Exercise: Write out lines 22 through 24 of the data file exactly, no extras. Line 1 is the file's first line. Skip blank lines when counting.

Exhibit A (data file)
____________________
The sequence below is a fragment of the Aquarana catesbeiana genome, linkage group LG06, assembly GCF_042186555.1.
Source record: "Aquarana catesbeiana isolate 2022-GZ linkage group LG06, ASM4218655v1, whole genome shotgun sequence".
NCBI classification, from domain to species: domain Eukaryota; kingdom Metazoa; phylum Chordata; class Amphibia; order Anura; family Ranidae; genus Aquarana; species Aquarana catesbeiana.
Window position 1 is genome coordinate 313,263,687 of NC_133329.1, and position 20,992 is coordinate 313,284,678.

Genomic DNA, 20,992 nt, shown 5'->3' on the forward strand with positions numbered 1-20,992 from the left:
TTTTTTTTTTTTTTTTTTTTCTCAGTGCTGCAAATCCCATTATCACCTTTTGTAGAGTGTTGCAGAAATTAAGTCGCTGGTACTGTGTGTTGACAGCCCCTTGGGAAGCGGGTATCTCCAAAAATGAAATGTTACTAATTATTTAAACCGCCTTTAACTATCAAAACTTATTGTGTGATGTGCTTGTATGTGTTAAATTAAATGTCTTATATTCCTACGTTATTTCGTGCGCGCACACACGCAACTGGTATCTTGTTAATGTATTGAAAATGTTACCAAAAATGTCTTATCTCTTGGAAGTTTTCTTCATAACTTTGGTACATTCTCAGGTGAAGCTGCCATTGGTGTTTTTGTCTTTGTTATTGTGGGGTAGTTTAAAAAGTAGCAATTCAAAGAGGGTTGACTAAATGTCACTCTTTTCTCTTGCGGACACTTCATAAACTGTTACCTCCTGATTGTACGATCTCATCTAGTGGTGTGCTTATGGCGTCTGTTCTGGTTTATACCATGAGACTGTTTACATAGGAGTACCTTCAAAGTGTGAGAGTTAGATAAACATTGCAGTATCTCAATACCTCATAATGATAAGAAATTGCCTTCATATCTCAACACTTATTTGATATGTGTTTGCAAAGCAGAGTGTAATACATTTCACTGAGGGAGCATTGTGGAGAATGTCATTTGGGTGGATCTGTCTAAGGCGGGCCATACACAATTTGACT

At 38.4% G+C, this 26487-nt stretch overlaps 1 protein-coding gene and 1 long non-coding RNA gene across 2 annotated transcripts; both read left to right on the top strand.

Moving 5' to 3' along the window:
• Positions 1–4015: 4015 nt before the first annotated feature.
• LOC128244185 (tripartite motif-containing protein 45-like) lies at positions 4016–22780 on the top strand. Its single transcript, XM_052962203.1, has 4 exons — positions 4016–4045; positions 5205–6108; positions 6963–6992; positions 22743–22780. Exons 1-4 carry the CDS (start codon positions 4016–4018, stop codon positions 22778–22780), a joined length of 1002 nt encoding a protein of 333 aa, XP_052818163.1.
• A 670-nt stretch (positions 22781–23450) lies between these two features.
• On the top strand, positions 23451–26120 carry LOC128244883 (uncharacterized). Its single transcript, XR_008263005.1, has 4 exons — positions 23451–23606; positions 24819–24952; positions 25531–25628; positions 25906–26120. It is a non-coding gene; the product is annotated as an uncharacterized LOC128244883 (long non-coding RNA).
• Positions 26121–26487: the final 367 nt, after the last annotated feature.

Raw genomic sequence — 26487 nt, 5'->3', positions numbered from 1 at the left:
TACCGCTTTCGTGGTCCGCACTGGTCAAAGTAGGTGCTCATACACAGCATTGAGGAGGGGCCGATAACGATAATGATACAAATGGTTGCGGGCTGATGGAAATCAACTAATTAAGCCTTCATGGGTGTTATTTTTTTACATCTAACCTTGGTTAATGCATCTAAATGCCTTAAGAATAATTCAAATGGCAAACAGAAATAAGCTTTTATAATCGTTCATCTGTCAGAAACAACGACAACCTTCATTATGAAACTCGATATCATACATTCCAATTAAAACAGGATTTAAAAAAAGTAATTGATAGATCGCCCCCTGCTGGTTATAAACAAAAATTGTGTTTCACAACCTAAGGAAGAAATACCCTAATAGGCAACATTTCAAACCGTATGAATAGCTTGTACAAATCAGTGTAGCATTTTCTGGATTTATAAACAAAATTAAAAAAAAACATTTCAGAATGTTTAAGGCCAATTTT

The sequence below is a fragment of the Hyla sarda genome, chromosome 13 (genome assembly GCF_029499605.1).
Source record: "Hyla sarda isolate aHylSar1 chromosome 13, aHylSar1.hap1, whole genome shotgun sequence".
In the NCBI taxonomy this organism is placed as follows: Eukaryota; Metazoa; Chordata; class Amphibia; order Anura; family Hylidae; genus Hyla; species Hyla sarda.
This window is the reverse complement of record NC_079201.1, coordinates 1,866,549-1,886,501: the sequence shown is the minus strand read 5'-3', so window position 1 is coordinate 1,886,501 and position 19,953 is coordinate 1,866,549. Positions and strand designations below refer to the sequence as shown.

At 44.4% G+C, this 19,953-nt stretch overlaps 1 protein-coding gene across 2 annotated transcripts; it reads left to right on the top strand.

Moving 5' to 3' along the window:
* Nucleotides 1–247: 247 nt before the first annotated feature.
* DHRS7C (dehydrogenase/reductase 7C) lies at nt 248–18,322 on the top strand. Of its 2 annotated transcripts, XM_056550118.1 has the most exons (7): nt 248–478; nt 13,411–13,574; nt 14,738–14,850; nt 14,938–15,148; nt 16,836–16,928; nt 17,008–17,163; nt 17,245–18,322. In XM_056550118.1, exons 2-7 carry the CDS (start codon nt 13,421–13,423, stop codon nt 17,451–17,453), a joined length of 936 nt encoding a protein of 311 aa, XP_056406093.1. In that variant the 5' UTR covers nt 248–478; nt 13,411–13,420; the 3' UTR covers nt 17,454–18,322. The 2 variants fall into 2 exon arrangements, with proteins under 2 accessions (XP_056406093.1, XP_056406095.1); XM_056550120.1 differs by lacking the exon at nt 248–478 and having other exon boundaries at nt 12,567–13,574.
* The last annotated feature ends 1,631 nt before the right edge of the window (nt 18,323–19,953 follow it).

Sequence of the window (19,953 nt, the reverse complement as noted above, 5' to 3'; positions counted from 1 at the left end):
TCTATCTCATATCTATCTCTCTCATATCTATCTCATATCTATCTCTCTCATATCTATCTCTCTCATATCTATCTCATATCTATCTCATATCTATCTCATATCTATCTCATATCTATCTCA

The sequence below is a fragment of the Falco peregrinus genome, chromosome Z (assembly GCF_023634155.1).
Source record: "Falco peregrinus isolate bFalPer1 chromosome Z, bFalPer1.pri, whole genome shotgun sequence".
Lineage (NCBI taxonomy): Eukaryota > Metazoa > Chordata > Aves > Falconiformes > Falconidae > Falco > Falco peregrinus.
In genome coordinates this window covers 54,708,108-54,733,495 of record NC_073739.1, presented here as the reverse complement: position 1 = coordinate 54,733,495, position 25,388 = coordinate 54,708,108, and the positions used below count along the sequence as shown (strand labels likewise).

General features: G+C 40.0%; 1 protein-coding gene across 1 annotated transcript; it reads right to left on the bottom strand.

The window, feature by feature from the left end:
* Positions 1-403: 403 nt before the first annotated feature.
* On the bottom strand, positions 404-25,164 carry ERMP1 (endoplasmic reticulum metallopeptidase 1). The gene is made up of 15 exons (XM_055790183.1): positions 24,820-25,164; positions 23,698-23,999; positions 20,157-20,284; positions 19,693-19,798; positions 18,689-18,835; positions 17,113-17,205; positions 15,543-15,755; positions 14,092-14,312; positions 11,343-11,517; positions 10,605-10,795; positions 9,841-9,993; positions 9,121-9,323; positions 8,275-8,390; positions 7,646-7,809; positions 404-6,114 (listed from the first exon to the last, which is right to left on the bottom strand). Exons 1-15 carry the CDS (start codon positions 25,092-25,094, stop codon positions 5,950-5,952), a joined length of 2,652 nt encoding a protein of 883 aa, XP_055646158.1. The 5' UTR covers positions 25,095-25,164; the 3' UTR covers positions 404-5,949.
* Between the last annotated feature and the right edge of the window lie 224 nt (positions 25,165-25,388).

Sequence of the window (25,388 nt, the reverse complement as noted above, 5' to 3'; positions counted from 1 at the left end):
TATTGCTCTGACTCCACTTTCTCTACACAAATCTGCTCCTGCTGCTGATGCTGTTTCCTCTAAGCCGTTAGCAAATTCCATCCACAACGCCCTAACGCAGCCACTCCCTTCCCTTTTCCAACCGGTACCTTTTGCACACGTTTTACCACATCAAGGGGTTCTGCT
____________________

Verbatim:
* Nucleotides 1–247: 247 nt before the first annotated feature.
* DHRS7C (dehydrogenase/reductase 7C) lies at nt 248–18,322 on the top strand. Of its 2 annotated transcripts, XM_056550118.1 has the most exons (7): nt 248–478; nt 13,411–13,574; nt 14,738–14,850; nt 14,938–15,148; nt 16,836–16,928; nt 17,008–17,163; nt 17,245–18,322. In XM_056550118.1, exons 2-7 carry the CDS (start codon nt 13,421–13,423, stop codon nt 17,451–17,453), a joined length of 936 nt encoding a protein of 311 aa, XP_056406093.1. In that variant the 5' UTR covers nt 248–478; nt 13,411–13,420; the 3' UTR covers nt 17,454–18,322. The 2 variants fall into 2 exon arrangements, with proteins under 2 accessions (XP_056406093.1, XP_056406095.1); XM_056550120.1 differs by lacking the exon at nt 248–478 and having other exon boundaries at nt 12,567–13,574.
* The last annotated feature ends 1,631 nt before the right edge of the window (nt 18,323–19,953 follow it).